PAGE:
On average, over 950 tonnes of plastic waste is generated daily in Australia. To put that into perspective, that amount of waste would fill-up around 32,000 wheelie bins every day. Much (around 90 per cent) of this plastic actually doesn't get recycled. It ends up in our soil, environments, oceans, streams, and even our food chain.
Most of this is single-use plastics - which means it was used once and then thrown away - a problem that has increased significantly during the COVID-19 pandemic. Think of the plastic waste associated with facemasks, medical equipment, take away food containers, plastic cutlery and disposable coffee cup lids. Despite having plastic waste reduction targets in Australia, on average, we're using even more now than usual, to ensure personal hygiene and protection.
A recent report has cautioned that there would be more masks in the oceans than jellyfish due to the marine pollution caused by "COVID waste."
The World Health Organisation has warned that COVID-19 'will be with us for a long time,' which means plastics waste will continue to grow in the next few years, not only for lifestyle but also to fight the global health crisis.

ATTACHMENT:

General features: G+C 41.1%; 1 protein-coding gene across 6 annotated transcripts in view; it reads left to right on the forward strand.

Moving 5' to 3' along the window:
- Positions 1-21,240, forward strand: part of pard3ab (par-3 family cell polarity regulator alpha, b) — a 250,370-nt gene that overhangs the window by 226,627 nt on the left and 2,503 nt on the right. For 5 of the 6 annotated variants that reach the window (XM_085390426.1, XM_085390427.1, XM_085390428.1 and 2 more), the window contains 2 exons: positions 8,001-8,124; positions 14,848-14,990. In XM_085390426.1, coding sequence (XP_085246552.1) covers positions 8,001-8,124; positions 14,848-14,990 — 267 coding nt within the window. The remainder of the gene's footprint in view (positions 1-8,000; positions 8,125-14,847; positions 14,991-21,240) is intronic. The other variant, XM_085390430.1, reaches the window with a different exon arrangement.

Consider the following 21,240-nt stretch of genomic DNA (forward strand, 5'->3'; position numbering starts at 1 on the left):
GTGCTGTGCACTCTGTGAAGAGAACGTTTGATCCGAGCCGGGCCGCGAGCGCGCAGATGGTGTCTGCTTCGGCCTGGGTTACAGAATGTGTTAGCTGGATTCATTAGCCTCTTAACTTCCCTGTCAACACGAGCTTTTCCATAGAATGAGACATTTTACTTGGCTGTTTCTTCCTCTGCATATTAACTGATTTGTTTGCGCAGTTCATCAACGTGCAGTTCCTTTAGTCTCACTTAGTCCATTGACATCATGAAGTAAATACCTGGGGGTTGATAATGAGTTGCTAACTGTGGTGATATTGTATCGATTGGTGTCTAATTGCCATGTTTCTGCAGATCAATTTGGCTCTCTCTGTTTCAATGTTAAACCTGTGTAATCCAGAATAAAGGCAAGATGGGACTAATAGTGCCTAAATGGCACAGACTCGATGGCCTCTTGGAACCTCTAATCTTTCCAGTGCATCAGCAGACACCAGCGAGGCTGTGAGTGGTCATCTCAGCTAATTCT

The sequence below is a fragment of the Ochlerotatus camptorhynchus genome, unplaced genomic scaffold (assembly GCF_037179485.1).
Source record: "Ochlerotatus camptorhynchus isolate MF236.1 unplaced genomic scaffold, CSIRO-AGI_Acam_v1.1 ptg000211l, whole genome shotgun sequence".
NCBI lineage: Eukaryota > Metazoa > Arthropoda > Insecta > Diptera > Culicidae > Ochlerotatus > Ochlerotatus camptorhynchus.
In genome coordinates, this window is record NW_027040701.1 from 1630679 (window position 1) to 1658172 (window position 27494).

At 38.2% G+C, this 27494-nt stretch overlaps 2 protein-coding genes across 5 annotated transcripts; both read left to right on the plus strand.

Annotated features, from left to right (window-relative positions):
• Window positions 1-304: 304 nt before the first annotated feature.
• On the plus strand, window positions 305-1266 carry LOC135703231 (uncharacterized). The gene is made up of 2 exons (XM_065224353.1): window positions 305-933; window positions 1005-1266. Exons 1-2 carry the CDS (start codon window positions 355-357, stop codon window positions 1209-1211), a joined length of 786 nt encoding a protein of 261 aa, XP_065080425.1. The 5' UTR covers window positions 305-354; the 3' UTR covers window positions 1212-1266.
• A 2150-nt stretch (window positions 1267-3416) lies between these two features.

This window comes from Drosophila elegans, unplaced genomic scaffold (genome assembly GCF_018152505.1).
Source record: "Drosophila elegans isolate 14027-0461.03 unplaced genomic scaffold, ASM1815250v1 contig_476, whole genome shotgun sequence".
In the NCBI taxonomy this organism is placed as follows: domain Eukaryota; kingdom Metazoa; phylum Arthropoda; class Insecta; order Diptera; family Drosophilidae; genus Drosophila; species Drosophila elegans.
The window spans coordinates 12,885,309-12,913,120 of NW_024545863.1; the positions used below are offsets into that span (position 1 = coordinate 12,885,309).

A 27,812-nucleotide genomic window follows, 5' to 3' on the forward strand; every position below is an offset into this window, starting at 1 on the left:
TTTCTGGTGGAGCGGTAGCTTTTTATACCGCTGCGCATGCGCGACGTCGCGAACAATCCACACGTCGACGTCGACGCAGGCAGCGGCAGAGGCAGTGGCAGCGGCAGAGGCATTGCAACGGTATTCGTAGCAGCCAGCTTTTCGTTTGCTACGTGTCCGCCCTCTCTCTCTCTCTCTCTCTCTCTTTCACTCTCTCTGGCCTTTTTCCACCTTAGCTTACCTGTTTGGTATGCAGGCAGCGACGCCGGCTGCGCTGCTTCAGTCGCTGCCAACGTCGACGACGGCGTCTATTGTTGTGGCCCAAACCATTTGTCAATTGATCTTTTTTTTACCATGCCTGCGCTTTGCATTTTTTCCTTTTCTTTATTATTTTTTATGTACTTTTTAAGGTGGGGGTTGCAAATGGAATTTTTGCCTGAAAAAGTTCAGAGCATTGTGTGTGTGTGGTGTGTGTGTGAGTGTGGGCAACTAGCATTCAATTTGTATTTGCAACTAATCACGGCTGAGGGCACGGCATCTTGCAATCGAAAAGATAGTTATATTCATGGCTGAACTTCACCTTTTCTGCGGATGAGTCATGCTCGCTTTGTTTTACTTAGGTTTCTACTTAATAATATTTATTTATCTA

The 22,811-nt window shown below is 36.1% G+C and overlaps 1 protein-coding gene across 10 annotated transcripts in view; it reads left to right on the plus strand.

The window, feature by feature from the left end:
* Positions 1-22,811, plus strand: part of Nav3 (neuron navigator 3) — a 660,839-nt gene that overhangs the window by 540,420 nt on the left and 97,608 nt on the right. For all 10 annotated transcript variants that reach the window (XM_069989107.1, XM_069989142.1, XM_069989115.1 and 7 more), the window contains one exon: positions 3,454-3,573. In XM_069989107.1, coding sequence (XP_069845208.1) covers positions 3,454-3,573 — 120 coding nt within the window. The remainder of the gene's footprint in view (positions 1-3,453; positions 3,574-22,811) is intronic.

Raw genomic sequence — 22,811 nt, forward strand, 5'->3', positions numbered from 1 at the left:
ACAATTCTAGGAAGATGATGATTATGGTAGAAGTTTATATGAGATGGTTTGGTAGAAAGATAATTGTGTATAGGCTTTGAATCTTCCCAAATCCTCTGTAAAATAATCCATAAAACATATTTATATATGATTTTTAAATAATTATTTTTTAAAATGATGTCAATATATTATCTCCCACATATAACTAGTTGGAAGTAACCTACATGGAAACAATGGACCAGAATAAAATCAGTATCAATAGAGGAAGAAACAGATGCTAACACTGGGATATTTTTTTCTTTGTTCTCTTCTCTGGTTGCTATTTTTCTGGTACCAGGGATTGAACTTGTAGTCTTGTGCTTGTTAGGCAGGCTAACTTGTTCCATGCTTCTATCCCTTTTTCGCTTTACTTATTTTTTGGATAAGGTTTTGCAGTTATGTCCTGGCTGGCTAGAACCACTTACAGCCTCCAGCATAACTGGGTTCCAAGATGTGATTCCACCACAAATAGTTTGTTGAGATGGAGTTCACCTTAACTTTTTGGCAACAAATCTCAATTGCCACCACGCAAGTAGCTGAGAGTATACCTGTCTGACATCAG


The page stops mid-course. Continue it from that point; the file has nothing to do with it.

Researchers at the Curtin University Sustainability Policy Institute have proposed both a 'zero waste' and 'zero toxic' agenda need to be considered to tackle the current crisis, to safeguard the environment from dangerous plastics pollution. Simply put - we need to stop using single-use plastics.
While we need government and legislation to ultimately reach this zero target, a reduction can start with you, in your home. We all individually contribute to Australia's plastics waste.
Reuse and recycle plastics where you can - avoid single-use plastics. If your local council doesn't recycle all plastics, seek out alternative programs to help divert even more plastic waste from the environment.
Look for products made with non-toxic and biodegradable materials, as alternatives to the plastics you normally use.
Jute and hemp can immensely reduce our high dependency on plastics, and at the same time, they could create a large number of new jobs that are vital to revive the shrinking economy in the post-COVID era.
What we need in Australia, and worldwide, is to not 'waste' the moment. We need to work together to recognise the prospects of zero plastic waste, and transform the current plastics crisis into an opportunity through visionary strategy and policies.